By Joshua Nichols
How long does it take for you to give up on your New Year’s resolutions? Six months? Six weeks? One week? Less than a day?
Very rarely have I heard a story of someone successfully sticking with their New Year’s resolutions. I have heard plenty of stories of people not making it through January before calling a quits. It seems to me that more and more people are abandoning this age old tradition in its entirety simply to avoid that feeling of failure that so often accompanies this short-lived ambition. Why even bother, right?
I think we “bother” because we hope and strive for a better life for ourselves and others. That’s a good thing! I think the concept of a “new start” is one of the ways we have made it permissible to cut ourselves some slack and give ourselves a second chance. However, it is understandable that one could experience resolution burnout when there is a history of repetitive failure regarding this ritual. After all, how many times can you fail with your new weight loss goal before you start to believe that life in this way simply is not in the cards for you?
I hope you never cross the threshold into the dark and gloomy realm of hopelessness. There is hope in new beginnings. There is newfound life in New Year’s Resolutions. I hope to show that to you in this article, but it might require you to think about the effort in ways you never have before.
It’s more about accepting defeat than it is about aspiring to conquer.
As the New Year rolls around, we look at the up and coming year as an opportune time to seize the day! The crops of self-improvement have never been riper for harvesting than this time of year.
Unfortunately, it doesn’t take long to realize that we have been here before. Three, four, or five weeks in, we begin to see that we are caught in our own version of Groundhog Day as we start to slip back into our old routines and habits for yet another story of defeat.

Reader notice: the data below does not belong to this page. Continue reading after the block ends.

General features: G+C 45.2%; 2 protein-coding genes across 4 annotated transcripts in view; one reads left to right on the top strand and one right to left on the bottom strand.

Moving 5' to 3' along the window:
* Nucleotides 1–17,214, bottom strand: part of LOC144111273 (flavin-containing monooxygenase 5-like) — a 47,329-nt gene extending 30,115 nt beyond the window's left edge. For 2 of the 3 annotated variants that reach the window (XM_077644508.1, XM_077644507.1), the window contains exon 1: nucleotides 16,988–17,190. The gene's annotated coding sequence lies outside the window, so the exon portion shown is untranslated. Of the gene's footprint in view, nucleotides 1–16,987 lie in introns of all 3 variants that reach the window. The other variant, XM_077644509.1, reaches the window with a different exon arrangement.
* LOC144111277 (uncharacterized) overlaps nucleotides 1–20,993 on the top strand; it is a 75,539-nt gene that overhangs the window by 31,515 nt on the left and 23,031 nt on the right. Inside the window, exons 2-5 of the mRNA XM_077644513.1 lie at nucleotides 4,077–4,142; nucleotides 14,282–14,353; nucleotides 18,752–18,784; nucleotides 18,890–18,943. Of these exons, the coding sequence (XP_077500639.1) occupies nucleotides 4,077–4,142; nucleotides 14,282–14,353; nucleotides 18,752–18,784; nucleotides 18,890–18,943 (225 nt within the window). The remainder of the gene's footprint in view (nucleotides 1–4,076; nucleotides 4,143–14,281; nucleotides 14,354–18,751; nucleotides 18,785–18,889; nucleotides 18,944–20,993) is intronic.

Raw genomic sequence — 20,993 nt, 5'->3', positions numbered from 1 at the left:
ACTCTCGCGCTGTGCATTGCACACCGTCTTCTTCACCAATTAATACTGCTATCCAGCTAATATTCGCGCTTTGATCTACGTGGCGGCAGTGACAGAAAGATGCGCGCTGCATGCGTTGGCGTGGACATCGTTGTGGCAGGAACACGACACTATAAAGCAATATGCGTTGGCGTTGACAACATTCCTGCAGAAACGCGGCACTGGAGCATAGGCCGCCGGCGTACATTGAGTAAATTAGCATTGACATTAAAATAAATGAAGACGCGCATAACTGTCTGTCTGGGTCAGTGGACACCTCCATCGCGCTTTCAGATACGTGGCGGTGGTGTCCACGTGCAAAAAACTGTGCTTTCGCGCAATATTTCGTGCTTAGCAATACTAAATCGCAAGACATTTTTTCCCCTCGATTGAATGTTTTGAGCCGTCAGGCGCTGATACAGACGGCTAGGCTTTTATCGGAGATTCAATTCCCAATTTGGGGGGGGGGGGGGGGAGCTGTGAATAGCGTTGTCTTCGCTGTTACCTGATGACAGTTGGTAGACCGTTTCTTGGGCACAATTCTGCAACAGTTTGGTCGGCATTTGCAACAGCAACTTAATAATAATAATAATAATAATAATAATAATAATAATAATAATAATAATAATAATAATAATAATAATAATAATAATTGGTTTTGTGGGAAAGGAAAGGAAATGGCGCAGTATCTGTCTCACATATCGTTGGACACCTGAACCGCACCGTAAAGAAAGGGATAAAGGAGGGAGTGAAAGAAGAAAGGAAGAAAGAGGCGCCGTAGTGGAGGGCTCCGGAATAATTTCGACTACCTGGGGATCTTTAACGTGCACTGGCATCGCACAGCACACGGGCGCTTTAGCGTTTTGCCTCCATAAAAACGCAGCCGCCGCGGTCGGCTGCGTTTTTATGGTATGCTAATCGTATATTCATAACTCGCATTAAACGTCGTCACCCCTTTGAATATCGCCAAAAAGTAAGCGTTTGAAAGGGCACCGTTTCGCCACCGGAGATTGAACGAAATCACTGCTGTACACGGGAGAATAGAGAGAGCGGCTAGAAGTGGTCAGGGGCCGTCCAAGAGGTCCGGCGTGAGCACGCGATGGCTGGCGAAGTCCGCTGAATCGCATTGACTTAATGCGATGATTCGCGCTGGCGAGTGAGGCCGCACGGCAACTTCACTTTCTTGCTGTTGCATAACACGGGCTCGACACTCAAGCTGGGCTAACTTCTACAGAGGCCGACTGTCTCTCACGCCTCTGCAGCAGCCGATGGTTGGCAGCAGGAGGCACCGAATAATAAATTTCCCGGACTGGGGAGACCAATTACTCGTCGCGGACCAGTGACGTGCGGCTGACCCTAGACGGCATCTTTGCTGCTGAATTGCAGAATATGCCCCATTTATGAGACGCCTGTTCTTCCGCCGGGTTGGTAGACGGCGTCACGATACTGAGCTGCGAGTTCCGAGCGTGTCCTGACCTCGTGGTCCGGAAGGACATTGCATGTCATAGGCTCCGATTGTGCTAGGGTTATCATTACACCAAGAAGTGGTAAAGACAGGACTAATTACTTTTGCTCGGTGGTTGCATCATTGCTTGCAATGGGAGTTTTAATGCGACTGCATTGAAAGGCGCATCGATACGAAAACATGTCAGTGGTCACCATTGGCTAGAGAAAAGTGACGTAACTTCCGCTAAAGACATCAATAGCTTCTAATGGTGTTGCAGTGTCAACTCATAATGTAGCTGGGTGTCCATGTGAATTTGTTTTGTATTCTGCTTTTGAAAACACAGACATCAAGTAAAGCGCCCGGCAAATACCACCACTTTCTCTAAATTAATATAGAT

What if the problem isn’t our lack of drive or determination? What if the problem isn’t because we’re defective or weak? Instead, what if the problem is because we’re skipping a step in our conquering process – accepting defeat?
“Resolve is the feeling that lies just on the other side of defeat”
The above quote is something I found myself often saying to clients in effort to make the point that I attempting to make to you. Resolution isn’t just about creating resolve, it’s about becoming resolve. In order to discover that sense of resolve, you must first drop your sword and shield and fall to your knees in defeat, accepting the reality that you are the way you are – that you are of value and worth loving in your current state existence. Once you are okay with this reality, you’ll see that your desire to conquer has been replaced with new and refreshing desire – the desire to achieve.
It’s more about thinking differently than doing differently.
Historically, New Year’s Resolutions have become more about “doing” than “being.” We think we can work ourselves into a better existence. Don’t get me wrong, I’m all for self-improvement efforts. In fact, I think self-improvement is an aspiration we should pay attention to for the remainder of our lives. The question that I pose is, “What is motivating you to self-improve?” Are we motivated by our strong sense of love for self; or, are we driven by our ever present and inescapable feelings of disdain for self?
“We should work toward self-improvement not in order to be a good person, but because we already are one.”
Most New Year’s resolutions are going to require some form of physical effort and discipline. I’d be remiss to communicate otherwise. However, if your motivation comes from a place of self-loathing instead from a place of self-love, then I fear your efforts may continue to be fruitless. There is no amount of doing that will magically make you worth it. You just have to realize that you’ve always been good enough, despite your perceived success-to-failure ratio.
In typical therapist fashion, I just complicated something that was supposed to be simple, right? Actually, that is not the case. The reality is that the nature of a new resolution is very complicated because it involves the changing of human functioning. The concepts that I presented in this article fall in line with that reality in that they are very complex. I don’t have a magic wand or a “guaranteed three- step approach to achieving your wildest dreams.” What I do have are my words and my encouragement; thus, I encourage you to let these words marinate on our heart and mind. Then, revisit the resolutions you set for the upcoming year. Ask yourself, “Are there any changes I need to make?”
I hope this next year is filled with all the joy, love, and success you can handle. If that turns out to be the case for you, work hard to remember that you are worth every moment of it! However, if this year proves to be more difficult that you had hoped, it’s especially important to remember that you deserve better because you’re worth it, period! Circumstances don’t dictate that reality. Your existence does!
About the Author: Joshua Nichols is a licensed therapist and a co-owner of Family Solutions Counseling in the Oklahoma City metro area. He specializes in betrayal trauma recovery for and individuals and couples impacted by infidelity and sexually compulsive behavior.